Chicago's demolition delay ordinance relies on properties identified in the 1995 Chicago Historic Resources Survey. The survey's original purpose wasn't to support the ordinance, yet that's how the city identifies properties to preserve. Buildings are identified by color:

  • RED properties possess some architectural feature or historical association that made them potentially significant in the city, state or nation. About 300 properties are categorized as Red.
  • ORANGE properties possess some architectural feature or historical association that made them potentially significant in the community. About 9,600 properties are categorized as Orange.
  • GREEN, YELLOW-GREEN, and YELLOW properties are generally considered either too altered or lacking individual significance to be included in the survey's database.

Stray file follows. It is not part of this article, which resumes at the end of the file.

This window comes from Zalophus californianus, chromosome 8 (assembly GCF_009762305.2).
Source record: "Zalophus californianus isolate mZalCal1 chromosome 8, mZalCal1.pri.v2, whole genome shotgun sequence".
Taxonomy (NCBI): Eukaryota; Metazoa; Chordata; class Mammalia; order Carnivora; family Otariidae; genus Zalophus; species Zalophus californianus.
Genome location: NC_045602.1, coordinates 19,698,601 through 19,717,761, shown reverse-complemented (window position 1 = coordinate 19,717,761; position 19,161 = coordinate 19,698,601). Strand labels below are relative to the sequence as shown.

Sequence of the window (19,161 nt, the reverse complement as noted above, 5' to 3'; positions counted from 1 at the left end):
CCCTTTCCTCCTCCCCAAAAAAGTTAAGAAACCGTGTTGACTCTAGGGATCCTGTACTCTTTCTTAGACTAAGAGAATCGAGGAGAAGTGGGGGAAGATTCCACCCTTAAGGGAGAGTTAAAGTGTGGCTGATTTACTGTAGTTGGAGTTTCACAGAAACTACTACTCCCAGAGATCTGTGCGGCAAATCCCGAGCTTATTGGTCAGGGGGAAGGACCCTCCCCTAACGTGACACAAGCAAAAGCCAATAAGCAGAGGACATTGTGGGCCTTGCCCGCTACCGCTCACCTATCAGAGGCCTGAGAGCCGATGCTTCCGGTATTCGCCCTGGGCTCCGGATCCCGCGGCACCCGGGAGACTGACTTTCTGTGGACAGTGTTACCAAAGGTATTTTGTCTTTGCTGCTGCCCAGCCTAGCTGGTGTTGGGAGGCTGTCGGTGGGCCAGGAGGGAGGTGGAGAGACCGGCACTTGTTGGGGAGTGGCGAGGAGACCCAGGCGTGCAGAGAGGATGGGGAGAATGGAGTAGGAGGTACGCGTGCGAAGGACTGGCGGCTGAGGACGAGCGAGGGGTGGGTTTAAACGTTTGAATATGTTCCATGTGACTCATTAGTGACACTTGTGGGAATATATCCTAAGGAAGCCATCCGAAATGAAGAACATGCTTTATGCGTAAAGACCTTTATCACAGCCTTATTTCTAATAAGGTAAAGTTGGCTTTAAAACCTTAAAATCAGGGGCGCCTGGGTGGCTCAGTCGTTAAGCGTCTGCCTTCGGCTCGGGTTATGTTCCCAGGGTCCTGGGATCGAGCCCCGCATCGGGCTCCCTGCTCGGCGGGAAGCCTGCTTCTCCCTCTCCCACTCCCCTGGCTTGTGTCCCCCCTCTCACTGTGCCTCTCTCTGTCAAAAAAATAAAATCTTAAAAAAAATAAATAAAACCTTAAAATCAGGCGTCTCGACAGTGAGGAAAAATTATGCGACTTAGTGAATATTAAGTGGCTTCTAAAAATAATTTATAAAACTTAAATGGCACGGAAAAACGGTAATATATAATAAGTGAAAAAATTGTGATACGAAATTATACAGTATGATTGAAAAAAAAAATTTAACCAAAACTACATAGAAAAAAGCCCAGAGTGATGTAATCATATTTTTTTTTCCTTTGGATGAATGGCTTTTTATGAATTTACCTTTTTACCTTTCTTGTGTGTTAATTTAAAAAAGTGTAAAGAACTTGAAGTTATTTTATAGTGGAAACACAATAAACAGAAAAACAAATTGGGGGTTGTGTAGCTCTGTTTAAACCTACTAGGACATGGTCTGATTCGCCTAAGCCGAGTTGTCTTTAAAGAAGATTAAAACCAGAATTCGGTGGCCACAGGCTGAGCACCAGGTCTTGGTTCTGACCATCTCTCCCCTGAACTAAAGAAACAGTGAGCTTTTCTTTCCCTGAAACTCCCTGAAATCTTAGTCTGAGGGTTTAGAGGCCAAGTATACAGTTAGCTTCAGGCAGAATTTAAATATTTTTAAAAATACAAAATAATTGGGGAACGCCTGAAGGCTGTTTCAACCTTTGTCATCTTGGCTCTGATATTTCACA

• BLUE properties are constructed after 1940 and were generally not included in the database.

The problem is that many non-Red properties in the survey, as well as historically significant properties that did not make it onto the survey, are not being fully evaluated and are being lost.

Significantly, the Illinois Historic Structures Survey, an inventory of places of purely architectural interest completed in the early 1970s, included many Chicago buildings not included in the Chicago survey. For example, 1,100 properties in West Town were identified by the state, but not the city. Those properties are essentially unprotected.

Preservation Chicago has been working with the East Village Association and several other groups to craft a proposal to address gaps in current law causing loss of historic structures in Chicago. This is an effort to address historic preservation issues in the entire city, not just in East Village.

Ideas presented in the proposal: